Carving out their niche

Alumni business partners find Kickstarter enthusiasm for their creation — a programmable desktop 3-D router with a consumer-friendly a price tag

UC Santa Cruz alumni Bar Smith, right, and Tom Beckett are marketing their affordable desk
UC Santa Cruz alumni Bar Smith, right, and Tom Beckett are marketing their affordable desktop 3-D router after a successful Kickstarter campaign netted them more than $80,000. (Photo by Peggy Townsend)

UC Santa Cruz student Bar Smith just wanted to solve a problem: How could an electrical engineering major like him turn ideas into prototypes when the equipment he needed to do so was out of financial reach?

Two years later, the shaggy-haired College Ten graduate and his business partner, Tom Beckett (Kresge '13, history, minor technology and information management), not only came up with a solution but now find themselves entrepreneurs. After a successful Kickstarter campaign netted them more than $80,000, the two are marketing a programmable desktop 3-D router that carries a price tag within reach of the masses.

Instead of a machine that costs many hundreds or even thousands of dollars, theirs sells for $200.

“It lets people compete in a world of really complex things,” said Beckett.

A tool like Smith and Beckett’s, dubbed a CNC (Computer Numerical Control) router is the opposite of a 3-D printer. While a 3-D printer is an additive technology — it builds something from the ground up — a router is subtractive. It allows a user to carve a shape out of a variety of materials from wood to circuit board to polystyrene foam and even brick. 

Smith, now 23, knew how important a CNC router could be for anyone with an idea for a new product. He had access to a graduate-student lab in the Baskin Engineering building that held a laser cutter and a board router, which cost a total of $150,000. But most undergraduate students didn’t have the same opportunity because of liability and training issues.

“You could spend eight straight hours wiring up something that these machine could have done in minutes,” Smith said. “That was exactly the problem I was trying to solve.”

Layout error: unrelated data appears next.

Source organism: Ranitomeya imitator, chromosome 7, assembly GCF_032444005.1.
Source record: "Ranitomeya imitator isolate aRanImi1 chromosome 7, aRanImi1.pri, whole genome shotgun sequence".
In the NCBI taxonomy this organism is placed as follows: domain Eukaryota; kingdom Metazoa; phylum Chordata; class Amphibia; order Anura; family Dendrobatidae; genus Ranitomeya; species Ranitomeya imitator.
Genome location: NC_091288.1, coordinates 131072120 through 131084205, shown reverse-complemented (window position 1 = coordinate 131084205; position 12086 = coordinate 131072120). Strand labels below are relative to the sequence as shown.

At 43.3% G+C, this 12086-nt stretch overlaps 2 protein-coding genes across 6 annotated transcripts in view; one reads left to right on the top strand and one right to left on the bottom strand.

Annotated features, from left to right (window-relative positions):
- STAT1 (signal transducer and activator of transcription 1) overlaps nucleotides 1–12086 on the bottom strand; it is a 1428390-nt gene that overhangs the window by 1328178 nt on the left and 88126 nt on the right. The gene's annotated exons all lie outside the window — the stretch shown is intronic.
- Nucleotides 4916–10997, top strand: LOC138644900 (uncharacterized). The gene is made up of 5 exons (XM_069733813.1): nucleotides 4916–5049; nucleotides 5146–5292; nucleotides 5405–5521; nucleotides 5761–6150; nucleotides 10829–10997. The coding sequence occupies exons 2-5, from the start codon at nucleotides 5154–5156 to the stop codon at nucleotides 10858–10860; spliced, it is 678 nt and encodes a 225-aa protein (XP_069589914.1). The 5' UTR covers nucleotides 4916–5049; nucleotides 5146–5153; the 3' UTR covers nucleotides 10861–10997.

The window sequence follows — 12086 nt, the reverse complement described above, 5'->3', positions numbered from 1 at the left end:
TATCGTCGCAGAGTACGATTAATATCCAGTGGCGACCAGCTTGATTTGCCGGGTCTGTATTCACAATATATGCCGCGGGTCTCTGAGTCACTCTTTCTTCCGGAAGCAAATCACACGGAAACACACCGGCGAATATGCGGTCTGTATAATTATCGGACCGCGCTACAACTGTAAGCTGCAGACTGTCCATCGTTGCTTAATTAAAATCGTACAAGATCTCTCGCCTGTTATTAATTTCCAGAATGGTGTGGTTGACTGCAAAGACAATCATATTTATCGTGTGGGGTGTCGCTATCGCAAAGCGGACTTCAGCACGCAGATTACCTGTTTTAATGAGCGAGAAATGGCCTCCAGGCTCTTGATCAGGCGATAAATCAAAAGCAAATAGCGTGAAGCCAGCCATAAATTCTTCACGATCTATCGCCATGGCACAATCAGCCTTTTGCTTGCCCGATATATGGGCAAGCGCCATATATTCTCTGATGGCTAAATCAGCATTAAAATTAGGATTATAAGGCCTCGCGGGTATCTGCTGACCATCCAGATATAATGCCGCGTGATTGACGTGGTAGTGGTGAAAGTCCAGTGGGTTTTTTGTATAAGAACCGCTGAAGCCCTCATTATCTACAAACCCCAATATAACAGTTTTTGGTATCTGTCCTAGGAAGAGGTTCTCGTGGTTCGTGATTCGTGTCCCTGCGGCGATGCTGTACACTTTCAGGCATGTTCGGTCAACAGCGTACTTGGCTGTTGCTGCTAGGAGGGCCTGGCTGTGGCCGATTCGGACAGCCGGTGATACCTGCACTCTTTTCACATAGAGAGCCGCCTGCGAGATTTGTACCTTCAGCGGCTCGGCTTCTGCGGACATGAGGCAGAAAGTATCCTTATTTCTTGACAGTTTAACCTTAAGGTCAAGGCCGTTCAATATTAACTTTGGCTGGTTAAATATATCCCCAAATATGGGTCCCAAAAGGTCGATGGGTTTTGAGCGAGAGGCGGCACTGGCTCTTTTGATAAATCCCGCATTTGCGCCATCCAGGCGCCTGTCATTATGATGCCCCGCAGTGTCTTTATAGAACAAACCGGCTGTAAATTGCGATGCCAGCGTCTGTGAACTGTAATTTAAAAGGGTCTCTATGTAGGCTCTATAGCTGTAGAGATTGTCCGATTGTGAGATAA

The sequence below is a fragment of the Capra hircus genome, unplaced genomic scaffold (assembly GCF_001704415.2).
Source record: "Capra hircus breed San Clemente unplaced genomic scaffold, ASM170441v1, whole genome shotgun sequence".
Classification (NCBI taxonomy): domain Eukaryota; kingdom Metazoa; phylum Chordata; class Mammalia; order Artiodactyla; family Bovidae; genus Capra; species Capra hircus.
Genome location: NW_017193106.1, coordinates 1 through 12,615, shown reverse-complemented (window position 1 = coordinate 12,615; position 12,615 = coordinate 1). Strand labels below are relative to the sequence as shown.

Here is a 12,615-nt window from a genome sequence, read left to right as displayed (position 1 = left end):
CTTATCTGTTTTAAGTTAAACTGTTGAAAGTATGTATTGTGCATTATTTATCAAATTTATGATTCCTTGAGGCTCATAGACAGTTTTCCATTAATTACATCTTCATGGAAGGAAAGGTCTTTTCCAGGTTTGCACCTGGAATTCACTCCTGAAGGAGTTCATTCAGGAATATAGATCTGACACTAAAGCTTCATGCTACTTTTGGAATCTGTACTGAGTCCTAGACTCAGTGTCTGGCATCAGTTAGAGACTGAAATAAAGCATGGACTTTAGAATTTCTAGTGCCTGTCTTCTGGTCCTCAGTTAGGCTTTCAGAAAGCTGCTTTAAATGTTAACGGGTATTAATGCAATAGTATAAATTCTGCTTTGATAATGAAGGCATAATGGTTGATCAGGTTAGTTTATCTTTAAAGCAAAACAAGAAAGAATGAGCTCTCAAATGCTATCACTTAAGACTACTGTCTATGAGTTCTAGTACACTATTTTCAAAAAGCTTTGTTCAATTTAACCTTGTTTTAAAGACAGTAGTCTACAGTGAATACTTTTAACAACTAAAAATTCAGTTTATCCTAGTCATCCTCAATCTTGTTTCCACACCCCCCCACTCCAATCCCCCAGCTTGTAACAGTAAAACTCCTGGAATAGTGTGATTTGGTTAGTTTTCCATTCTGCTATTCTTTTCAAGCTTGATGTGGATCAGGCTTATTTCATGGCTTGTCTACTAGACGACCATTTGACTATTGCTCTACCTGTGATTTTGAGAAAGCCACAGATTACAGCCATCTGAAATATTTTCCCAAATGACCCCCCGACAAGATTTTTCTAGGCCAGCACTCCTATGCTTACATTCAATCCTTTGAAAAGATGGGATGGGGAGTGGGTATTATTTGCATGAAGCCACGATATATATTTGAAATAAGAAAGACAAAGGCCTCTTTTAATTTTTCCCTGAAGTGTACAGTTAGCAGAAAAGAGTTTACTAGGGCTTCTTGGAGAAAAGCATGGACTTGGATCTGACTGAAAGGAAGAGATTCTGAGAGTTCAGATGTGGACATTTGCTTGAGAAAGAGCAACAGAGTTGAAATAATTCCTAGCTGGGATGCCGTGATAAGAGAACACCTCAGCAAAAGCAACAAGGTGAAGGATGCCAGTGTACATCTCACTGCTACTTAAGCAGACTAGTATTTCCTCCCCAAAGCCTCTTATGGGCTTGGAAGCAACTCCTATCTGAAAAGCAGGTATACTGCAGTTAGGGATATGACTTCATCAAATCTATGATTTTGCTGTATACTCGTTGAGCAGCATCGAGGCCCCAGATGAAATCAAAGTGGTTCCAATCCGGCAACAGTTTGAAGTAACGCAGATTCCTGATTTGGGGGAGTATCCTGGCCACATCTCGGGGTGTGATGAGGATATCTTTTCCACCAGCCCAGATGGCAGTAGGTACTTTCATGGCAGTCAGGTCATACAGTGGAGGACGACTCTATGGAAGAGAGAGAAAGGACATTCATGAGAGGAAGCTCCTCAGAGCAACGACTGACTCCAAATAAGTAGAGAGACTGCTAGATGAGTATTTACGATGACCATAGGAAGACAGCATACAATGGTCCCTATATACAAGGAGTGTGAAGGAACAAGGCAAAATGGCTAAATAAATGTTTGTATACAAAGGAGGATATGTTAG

He began tinkering. 

Smith played with different motors and sensors. He assembled designs out of used pizza boxes. He learned how to program software. After awhile, the sound of drills and small motors began to seep from his room into the rundown apartment he shared with Beckett. 

Months later, when Smith finally emerged with a precise but inexpensive router — and the software needed to run it — Beckett, who’d always wanted to be an entrepreneur, saw the potential. Over a load of wash at a local laundromat, the two formed a partnership. They named their company Makesmith, after the burgeoning Maker movement, a technology culture patterned on the Do-It-Yourself ethos. 

With the help of other UCSC grads and students, the two created a website and videos, then launched a Kickstarter campaign. They reached their $10,000 goal in eight hours, and by the time the funding window closed a month later they had 423 backers from 47 countries and $82,207 in pledges.

“It was kind of like a dream,” Beckett said.

Beckett and Smith are now gearing up to begin manufacturing and shipping their router kits but, in true UC Santa Cruz style, they’ve also made their hardware open-source so a customer could either order a Makesmith router kit or download Smith’s schematics and build their own machine from scratch.

“Smith and Beckett’s router puts making back into the hands of the everyday consumer,” said UC Santa Cruz Professor Jennifer Parker, founding director of the campus’s multi-disciplinary OpenLab Research Center. “For example, instead of going out and buying a plastic bin to put stuff in, maybe you would cut one out of wood if you had a CNC router, or maybe you’d be more inspired to make your own gifts for people instead of buying them. It’s like desk-top publishing only with stuff instead of books.” 

The router enables people to fix or build their own products in new and exciting ways, perhaps even to live a more sustainable lifestyle by not adding to consumer waste each time something breaks and needs to be replaced, according to Parker. It also fosters consumer creativity. Ideas of “what should I buy” might be more like “what can I make?” Parker said. Some people also are more likely to move from design to production of an idea with a tool like this. 

 “It’s the next generation of home tools that enables someone to move from the digital realm of designing out to the analog and even back to digital when needed,” Parker said. “It’s the kind of fluidity that is happening more and more.”

Recently, the Makesmith router won second place and a $3,000 check in UCSC’s Entrepreneurship Showcase.

The pair’s Kickstarter money will allow them to not only manufacture and refine their router but also move on to other projects. 

“We live in an exciting era where things are changing quickly and a lot of things can be improved. There’s a lot of low-hanging fruit,” said Smith and grinned. “All the cool things haven’t been discovered yet.”